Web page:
PlusNet's systems are not without fault either and their operators are humans, who we are reminded do make mistakes from time to time!
One should also not forget that information provided by customers can also lead to delays - especially variations in addresses or (as I did once) transposition of digits in the phone number.
Whilst delay is frustrating not all causes of delay are within PN's governance / control, even when the ordering process is executed perfectly by all parties; BTOR engineering resources might not be capable of fulfilling the requested dates for a multitude of operational reasons.  Such failures impact all ISPs alike.
For the bits which PN do control we've been advised that the new ordering system will fix a lot of the pre-order and order failure issues - at the back end of 2013 this was scheduled to be rolled out in early spring 2014, it's now late summer 2014 and implementation forecasts have not been updated.  This is clearly a bigger task than originally anticipated, which frankly should have been expected.  There is nothing more difficult (and indeed frustrating) than making one computer system defensive of another's out-of-specification-failures.  I have encountered this on many projects across numerous industry sectors - the man in the middle (this case BTOR / BTw) will never admit that they are wrong.  Indeed on my last project the middle man said "We've specified the messages you can get and how to reply to them; if you get other messages or don't get the response or format you expect, then that's your problem to handle".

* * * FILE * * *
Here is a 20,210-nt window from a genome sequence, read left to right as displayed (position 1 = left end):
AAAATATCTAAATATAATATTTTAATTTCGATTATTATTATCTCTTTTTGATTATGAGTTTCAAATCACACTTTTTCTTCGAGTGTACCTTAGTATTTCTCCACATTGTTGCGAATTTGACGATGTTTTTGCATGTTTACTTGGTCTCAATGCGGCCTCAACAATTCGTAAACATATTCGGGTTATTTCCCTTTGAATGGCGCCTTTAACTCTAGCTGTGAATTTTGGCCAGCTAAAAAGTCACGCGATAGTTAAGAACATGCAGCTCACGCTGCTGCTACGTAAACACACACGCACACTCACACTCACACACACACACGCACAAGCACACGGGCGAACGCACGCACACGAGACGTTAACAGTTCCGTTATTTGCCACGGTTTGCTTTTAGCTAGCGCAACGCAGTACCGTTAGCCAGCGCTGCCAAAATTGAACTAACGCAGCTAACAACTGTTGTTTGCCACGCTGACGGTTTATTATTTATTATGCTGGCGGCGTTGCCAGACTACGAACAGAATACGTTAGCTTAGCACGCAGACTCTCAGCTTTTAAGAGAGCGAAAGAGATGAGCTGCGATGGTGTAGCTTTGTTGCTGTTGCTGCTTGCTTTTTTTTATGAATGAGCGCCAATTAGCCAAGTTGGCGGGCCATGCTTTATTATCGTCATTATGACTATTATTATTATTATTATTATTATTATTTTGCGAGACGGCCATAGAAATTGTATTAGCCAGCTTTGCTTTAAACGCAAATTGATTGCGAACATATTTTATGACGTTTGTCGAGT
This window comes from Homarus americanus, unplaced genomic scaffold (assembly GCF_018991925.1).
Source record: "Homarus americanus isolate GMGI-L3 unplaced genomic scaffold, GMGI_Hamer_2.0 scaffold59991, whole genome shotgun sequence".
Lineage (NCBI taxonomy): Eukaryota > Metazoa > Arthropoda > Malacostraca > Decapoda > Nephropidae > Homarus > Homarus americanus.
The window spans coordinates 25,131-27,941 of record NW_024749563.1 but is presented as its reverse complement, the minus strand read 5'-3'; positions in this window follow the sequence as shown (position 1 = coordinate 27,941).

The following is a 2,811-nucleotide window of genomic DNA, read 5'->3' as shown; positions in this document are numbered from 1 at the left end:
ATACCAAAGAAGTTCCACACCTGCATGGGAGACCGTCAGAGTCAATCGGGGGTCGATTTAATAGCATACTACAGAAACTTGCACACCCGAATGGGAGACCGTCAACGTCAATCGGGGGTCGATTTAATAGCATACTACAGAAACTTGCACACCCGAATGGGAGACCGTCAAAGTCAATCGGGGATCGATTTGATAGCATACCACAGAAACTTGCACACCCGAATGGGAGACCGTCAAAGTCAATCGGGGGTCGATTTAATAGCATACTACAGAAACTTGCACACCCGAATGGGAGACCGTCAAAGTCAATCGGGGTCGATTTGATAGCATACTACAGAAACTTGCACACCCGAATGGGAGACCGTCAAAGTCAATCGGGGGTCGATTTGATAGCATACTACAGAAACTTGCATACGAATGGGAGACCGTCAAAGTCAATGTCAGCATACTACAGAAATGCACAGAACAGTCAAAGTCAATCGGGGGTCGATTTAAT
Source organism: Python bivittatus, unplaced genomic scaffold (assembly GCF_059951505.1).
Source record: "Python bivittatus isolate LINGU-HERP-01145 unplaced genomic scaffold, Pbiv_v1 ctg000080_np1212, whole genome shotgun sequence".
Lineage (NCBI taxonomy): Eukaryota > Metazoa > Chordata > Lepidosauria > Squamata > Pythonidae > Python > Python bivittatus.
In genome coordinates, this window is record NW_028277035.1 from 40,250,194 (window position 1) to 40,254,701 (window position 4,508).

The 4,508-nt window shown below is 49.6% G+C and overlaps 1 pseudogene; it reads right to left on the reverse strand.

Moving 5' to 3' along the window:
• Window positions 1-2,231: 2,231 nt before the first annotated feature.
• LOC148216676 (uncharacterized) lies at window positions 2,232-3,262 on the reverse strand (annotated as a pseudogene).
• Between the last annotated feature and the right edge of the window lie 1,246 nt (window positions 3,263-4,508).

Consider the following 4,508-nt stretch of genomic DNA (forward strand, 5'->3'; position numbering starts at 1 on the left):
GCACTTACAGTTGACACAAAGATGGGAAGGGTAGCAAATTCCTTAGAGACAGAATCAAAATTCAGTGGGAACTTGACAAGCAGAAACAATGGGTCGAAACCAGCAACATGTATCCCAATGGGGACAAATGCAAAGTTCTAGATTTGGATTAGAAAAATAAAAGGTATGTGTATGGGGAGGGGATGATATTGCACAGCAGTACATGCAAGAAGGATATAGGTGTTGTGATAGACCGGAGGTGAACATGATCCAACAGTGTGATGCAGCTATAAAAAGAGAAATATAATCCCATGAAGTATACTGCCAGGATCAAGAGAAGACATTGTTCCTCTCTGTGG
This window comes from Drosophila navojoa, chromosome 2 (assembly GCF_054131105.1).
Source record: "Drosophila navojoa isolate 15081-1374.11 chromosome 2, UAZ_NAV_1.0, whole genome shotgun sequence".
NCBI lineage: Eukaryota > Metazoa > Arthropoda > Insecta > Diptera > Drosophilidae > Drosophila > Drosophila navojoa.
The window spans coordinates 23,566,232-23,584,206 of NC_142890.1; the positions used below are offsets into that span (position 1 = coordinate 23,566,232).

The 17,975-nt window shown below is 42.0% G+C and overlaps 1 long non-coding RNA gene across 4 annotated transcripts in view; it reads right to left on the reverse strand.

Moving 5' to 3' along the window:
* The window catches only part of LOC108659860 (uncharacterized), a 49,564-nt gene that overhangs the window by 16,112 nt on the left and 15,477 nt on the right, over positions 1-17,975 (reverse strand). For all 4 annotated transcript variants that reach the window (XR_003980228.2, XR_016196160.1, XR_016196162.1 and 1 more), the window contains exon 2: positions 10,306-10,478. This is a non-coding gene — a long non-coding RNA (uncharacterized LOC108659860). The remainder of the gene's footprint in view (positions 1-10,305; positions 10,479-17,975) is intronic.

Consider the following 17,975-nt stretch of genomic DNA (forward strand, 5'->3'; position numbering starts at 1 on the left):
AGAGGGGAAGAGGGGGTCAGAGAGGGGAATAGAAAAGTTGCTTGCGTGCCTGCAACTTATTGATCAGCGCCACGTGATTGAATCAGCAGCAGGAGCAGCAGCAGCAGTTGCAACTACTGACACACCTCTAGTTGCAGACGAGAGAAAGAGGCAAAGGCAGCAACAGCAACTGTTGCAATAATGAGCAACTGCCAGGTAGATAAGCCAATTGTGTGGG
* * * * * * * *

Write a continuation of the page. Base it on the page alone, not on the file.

Given the clear impact the issues arising from this process has on customer satisfaction, one wonders why the CEO has not directed that tactical controls (daily reporting processes) be implemented to identify those cases where failure in BTOR / BTw order management systems is causing PN customer orders to not progress as expected.  Then to apply manual intervention and senior management review with the supplier.  One can only surmise that might be because he does not want to embarrass his BT management colleges in other BT divisions.
To improve end user satisfaction right across the piece PN, needs to achieve better management of its suppliers - BTOR / BTw / telephony / call reporting / load balancers - to name but a few vendor related issues mention across the forums this week.  The biggest problem suppliers (the first two) impact all ISPs and are a law unto themselves. Not even Ofcom set up - by the British Government - to regulate their operation can dictate their performance standards without approval from the EU.  The whole regulatory model is broken, so it is unsurprising that at times the end to end service provision fails to meet PN customer's demanding expectations.